A fascinating survey of the enduring human love affair with the exotic and the strange in art, architecture and design, and its impact on Western culture
Exotic explores our obsession with the lure of distant lands and their promise of the weird and wonderful, the beautiful and grotesque. It decodes how things now considered everyday in Western culture were once considered exotic, such as tattoos, tulips, and images of now commonplace animals such as elephants, parrots, and giraffes.
Through a host of evocative images and insightful text, this book shows how the absorption of 'the foreign', through arts, design, architecture, and other cultural elements, has consistently enriched Western society, contributing to its cultural dynamism and artistic energy.
Exotic's focus is especially relevant to the modern globalized world in which our engagement with cultures and traditions from around the globe is easier - and potentially more fraught - than ever before.Specifications:
Judy Sund is Professor of Modern European Art and Art of the Americas at the City University of New York. In addition to constructions of the exotic in Euro-American visual culture, her research interests include artists' responses to texts (from Biblical psalms and parables to Naturalist novels) and intersections of high art and popular culture (world's fairs, Hollywood movies, advertising campaigns, fashion). She has published books and essays on Vincent van Gogh (including Van Gogh, in Phaidon's Art & Ideas series) as well as articles on Antoine Watteau, Mary Cassatt, Fernand Léger, Frida Kahlo, and twentieth-century appropriations of Pre-Columbian artefacts.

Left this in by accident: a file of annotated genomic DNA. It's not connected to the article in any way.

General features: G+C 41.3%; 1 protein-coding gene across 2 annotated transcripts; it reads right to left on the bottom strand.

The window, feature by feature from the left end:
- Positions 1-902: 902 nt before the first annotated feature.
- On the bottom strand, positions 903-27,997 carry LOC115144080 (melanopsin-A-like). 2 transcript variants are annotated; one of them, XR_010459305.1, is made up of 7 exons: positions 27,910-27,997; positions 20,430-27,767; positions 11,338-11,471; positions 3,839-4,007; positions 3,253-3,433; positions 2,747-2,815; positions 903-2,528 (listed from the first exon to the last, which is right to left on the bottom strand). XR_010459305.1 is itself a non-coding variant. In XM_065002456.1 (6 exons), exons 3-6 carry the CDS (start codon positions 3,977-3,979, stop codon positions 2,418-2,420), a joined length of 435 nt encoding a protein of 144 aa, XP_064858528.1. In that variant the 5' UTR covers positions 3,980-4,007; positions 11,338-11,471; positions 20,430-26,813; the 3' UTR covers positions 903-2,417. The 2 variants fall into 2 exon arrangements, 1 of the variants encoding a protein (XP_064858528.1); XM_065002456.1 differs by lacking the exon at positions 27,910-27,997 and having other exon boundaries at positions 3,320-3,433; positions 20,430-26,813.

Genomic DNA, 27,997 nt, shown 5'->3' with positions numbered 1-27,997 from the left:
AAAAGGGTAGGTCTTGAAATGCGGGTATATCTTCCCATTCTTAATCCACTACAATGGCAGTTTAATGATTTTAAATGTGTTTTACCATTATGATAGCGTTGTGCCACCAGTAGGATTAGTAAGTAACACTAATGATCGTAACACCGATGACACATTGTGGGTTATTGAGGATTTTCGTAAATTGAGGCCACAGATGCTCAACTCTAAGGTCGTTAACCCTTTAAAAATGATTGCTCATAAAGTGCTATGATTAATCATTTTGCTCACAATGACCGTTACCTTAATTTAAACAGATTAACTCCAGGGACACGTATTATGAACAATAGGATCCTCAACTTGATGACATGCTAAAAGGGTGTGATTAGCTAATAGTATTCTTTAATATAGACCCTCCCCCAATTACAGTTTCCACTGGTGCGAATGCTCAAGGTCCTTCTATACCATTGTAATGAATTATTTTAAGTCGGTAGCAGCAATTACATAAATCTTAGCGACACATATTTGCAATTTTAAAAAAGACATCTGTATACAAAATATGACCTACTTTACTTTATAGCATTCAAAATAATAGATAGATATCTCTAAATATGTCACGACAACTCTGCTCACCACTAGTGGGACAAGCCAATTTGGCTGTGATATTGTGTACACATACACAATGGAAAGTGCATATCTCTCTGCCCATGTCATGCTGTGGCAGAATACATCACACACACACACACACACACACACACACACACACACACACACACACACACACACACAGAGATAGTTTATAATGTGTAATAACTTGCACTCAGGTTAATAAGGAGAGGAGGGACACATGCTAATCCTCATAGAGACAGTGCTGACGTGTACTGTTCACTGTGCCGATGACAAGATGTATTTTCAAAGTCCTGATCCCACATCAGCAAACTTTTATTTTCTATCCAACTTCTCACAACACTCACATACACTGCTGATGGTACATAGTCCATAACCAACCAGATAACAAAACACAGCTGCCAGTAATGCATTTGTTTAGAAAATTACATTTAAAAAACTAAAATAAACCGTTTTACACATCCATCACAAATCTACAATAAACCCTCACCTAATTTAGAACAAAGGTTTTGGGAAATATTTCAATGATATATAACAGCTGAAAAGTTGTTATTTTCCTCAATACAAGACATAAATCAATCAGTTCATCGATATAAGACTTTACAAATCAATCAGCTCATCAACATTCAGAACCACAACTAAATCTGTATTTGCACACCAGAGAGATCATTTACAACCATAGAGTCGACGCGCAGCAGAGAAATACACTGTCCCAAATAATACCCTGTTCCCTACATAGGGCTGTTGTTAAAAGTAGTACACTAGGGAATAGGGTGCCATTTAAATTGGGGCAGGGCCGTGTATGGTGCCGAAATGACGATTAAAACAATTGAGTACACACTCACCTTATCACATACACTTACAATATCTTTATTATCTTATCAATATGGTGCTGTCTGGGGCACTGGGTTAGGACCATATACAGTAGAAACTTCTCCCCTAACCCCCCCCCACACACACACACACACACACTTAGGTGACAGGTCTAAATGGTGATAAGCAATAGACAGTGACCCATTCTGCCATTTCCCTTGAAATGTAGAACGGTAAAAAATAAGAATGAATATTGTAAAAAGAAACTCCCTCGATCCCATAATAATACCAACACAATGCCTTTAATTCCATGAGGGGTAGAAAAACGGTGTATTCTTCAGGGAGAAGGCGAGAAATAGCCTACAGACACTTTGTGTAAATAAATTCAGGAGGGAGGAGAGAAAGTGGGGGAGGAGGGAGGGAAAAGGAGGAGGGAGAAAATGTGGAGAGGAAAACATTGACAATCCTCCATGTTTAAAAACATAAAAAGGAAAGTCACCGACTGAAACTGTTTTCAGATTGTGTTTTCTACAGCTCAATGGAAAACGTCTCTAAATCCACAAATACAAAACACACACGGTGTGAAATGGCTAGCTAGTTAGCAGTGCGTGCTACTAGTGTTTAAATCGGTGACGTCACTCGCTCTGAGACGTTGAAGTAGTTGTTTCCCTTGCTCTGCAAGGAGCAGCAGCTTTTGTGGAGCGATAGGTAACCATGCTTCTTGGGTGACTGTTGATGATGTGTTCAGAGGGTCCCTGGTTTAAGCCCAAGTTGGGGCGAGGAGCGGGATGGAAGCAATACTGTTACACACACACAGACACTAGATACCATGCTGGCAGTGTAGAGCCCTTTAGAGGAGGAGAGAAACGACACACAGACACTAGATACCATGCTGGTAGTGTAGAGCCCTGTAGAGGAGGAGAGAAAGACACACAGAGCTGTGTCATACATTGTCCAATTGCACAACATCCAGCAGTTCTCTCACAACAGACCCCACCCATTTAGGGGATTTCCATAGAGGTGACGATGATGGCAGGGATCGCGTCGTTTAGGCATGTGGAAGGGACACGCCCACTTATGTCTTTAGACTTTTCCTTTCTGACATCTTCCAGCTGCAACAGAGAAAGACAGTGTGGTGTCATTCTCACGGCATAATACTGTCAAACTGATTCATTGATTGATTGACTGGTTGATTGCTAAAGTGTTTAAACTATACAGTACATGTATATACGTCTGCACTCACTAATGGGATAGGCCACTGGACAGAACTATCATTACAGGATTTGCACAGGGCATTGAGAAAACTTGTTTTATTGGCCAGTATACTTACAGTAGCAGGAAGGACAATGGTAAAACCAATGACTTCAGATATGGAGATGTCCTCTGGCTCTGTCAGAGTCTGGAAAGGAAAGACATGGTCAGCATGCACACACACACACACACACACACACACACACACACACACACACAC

"[Sund] argues with wit, intelligence and myriad examples, from the erudite to the pop, in this gorgeously illustrated book... Captivating."—1stdibs Introspective Magazine
"A new book by Phiadon about our enduring love affair with the exotic and the strange in art and design."—Cover magazine
"In our increasingly globalized world, the book serves as a fascinating reminder of how art has served as a tool of cultural assimilation."—Artnet